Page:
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SI Research: OUE – Killing Two Birds With One Stone

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According to flash estimates released by the Urban Redevelopment Authority on 1 October 2018, the widely-watched private residential property price index has only inched up marginally by 0.5 percent in the third quarter of this year, much lower in contrast to the 3.9 percent and 3.4 percent growth registered in the first and second quarter respectively. Amidst a slowdown in properties sales after the introduction of the latest cooling measures that took effect in July 2018, innovative techniques which developers adopted to raise capital and boost revenue can sometimes be quite an eye-opener. OUE limited is one such case in point.

Disposal Of OUE Downtown

On 11 September 2018, OUE announced the disposal of the office components of mixed-used development OUE Downtown, comprising two high-rise office towers – 50-storey OUE Downtown 1 and 37-storey OUE Downtown 2 – to OUE Commercial Real Estate Investment Trust (OUECR).

To fund this proposed purchase, OUECR intends to undertake a combination of debt financing of $361.6 million as well as rights issue to unitholders at 83 rights units for every 100 units held to raise gross proceeds of $587.5 million. The issue price of $0.456 per rights unit represents a 31.4 percent discount to the REIT’s closing price at $0.665 on 10 September 2018, being the last trading day of OUECR prior to the announcement.

Cash Proceeds From The Divestment

The purchase consideration of OUE Downtown negotiated on a willing-buyer and willing-seller basis stood at $908 million. Taking into consideration an estimated $328.3 million set aside for the subscription of OUECR’s rights units which OUE had committed, the developer can expect to receive net cash proceeds of more than $500 million from the deal.

Furthermore, as the manager of OUECR is also a wholly-owned subsidiary of OUE, the group also stood to benefit from the transaction through earning the acquisition fee of $6.8 million, being 0.75 percent of the purchase consideration.

Apart from unlocking value from its quality assets, divestment of properties to its REIT platforms allows OUE to re-invest the recycled capital back into higher-yielding projects so as to maximize returns. For instance, acquisition of OUE Lippo Healthcare (former International Healthway Corporation) in April 2017 as well as the recent purchase of an interest in Bowsprit Capital Corporation (Manager of publicly listed First REIT) are examples of promising endeavours paving the way for OUE to foray into the attractive Asian healthcare real estate sector.

Enhancing Recurring Income

On the face of it, it seems as though OUE had disposed of a quality commercial property it owned in the heart of Singapore’s central business district. Nonetheless, it is worthy to note that the group has a 55.9 percent stake in OUECR as at September 2018. Meaning to say, OUE is still very much in control of how OUE Downtown is going to be managed or developed even after the transaction.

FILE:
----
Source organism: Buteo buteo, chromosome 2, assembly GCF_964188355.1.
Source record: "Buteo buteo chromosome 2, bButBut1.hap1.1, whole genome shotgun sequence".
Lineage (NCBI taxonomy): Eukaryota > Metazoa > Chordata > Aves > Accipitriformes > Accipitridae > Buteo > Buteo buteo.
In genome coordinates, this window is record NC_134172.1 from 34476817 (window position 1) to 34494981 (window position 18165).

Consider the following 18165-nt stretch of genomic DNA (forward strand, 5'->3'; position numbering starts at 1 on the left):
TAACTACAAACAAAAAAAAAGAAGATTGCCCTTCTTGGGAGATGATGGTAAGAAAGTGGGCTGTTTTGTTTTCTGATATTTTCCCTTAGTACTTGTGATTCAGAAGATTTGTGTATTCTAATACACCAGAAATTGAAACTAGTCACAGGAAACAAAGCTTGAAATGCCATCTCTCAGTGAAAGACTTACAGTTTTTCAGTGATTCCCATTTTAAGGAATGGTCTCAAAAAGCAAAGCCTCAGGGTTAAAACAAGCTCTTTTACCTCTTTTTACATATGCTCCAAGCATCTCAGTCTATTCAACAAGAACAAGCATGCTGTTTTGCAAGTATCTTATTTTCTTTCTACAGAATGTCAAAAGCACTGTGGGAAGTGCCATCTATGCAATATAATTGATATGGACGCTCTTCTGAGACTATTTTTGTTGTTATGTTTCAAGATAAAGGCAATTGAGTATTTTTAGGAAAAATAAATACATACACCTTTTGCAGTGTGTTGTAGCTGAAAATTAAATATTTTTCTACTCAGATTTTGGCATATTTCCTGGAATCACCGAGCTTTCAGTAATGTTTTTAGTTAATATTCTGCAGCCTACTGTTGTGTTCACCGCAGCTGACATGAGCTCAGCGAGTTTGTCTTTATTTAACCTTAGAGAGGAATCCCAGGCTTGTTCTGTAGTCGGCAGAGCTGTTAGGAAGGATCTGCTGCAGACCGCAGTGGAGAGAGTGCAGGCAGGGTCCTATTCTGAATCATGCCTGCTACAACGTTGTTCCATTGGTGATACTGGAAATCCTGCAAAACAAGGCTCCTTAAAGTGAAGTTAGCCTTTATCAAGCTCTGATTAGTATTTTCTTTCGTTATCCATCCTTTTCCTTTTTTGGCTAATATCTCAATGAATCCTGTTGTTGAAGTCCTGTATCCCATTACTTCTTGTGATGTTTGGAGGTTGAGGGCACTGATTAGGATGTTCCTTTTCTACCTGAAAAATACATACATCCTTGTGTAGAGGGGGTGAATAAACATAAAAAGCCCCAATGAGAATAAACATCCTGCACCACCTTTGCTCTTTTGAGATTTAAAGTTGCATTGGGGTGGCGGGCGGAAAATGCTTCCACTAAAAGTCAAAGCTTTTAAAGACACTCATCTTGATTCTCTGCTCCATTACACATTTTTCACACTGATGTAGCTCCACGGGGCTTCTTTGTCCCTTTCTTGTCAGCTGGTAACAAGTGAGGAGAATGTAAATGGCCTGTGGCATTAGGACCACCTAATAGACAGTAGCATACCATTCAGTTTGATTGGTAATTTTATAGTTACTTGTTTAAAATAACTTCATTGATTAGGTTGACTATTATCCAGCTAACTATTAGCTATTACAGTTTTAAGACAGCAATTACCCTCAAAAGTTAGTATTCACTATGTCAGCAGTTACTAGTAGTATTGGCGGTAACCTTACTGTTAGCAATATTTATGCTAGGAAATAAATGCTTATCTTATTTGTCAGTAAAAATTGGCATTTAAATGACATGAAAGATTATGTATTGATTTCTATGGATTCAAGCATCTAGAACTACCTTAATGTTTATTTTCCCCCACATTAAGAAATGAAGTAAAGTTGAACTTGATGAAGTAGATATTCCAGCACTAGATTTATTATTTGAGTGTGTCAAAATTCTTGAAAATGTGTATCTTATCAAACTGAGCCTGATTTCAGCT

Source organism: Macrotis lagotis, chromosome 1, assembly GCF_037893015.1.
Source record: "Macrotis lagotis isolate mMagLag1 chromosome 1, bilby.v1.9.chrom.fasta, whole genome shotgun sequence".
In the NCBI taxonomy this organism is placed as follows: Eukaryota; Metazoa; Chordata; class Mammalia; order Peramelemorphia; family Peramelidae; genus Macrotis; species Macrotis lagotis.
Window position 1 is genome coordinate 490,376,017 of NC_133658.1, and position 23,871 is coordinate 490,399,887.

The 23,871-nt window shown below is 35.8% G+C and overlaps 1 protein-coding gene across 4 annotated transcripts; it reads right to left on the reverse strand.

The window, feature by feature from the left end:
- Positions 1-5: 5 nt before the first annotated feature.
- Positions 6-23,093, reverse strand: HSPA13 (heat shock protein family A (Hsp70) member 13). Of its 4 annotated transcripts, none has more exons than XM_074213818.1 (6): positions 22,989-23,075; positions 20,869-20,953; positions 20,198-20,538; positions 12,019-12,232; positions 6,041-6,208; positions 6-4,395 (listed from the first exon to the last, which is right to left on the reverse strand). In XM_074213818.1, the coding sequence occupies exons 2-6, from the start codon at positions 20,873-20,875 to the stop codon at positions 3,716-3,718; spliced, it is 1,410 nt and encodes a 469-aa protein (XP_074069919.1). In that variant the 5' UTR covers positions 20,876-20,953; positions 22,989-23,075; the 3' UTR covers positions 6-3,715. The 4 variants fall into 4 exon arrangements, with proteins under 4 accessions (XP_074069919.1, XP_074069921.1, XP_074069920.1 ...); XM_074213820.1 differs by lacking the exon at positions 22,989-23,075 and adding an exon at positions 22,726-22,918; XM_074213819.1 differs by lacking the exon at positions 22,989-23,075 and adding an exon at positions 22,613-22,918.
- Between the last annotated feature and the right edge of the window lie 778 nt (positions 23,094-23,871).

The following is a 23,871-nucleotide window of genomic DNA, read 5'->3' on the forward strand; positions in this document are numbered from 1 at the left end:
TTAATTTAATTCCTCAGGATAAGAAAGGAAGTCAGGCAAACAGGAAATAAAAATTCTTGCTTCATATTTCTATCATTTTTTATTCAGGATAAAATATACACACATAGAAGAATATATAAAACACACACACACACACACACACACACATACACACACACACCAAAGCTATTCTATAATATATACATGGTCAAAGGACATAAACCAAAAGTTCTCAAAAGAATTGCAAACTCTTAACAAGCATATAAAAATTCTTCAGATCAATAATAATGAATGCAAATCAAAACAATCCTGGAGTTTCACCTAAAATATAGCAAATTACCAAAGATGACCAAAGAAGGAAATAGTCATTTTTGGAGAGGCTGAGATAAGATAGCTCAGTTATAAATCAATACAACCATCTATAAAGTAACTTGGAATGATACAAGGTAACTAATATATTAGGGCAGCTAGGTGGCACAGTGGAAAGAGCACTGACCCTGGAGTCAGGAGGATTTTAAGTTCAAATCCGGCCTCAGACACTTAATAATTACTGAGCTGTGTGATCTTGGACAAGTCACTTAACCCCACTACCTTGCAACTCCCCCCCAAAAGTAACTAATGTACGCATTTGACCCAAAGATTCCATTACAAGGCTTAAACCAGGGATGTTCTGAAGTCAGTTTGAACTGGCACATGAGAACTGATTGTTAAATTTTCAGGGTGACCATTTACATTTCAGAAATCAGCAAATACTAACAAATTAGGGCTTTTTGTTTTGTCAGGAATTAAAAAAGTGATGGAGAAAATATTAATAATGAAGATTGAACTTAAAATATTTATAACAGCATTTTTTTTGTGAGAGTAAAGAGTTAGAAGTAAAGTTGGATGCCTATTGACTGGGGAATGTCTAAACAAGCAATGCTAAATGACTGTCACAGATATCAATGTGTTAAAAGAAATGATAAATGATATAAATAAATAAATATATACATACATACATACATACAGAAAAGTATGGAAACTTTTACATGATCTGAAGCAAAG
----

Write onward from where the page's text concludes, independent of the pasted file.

The acquisition of OUE Downtown is going to raise OUECR’s asset under management (AUM) by about 26.2 percent from $3.5 billion to around $4.4 billion. This, together with OUE Hospitality Trust’s AUM of $2.2 billion as well as First REIT’s estimated property portfolio of $1.3 billion, brought OUE’s REIT asset management business to be valued at approximately $7.9 billion. With a larger asset base, the group can enjoy recurring management fees alongside stable streams of growing distributable income from its REITs.

Heavily Discounted Price-to-book

Closing at $1.46 a share as at 15 October 2018, OUE’s current share price is heavily discounted against its net asset value of $4.49 as at June 2018. The price-to-book ratio merely stood at 0.3 times, which is unjustifiably depressed in our opinion.

OUE’s injection of assets into its REITs platforms is not the first of its kind that we have seen. Back in 2016, the group has also divested the extension of Crowne Plaza Changi Airport to OUE Hospitality Trust bagging $205 million of revenue in the process. And neither do we think that OUE Downtown’s divestment would be the last given the possibility of Downtown Gallery (a retail podium) and Oakwood Premier (a serviced residence component) in the pipeline to be liquidated in a similar manner.

By doing so, not only can OUE gain immediately from unlocking capital with the sale proceeds, the group may continue to benefit from the assets through increased management fees and distributions. This is a rather astute and well-played move to unlock value for shareholders the way we see it. To say the least, we are impressed.

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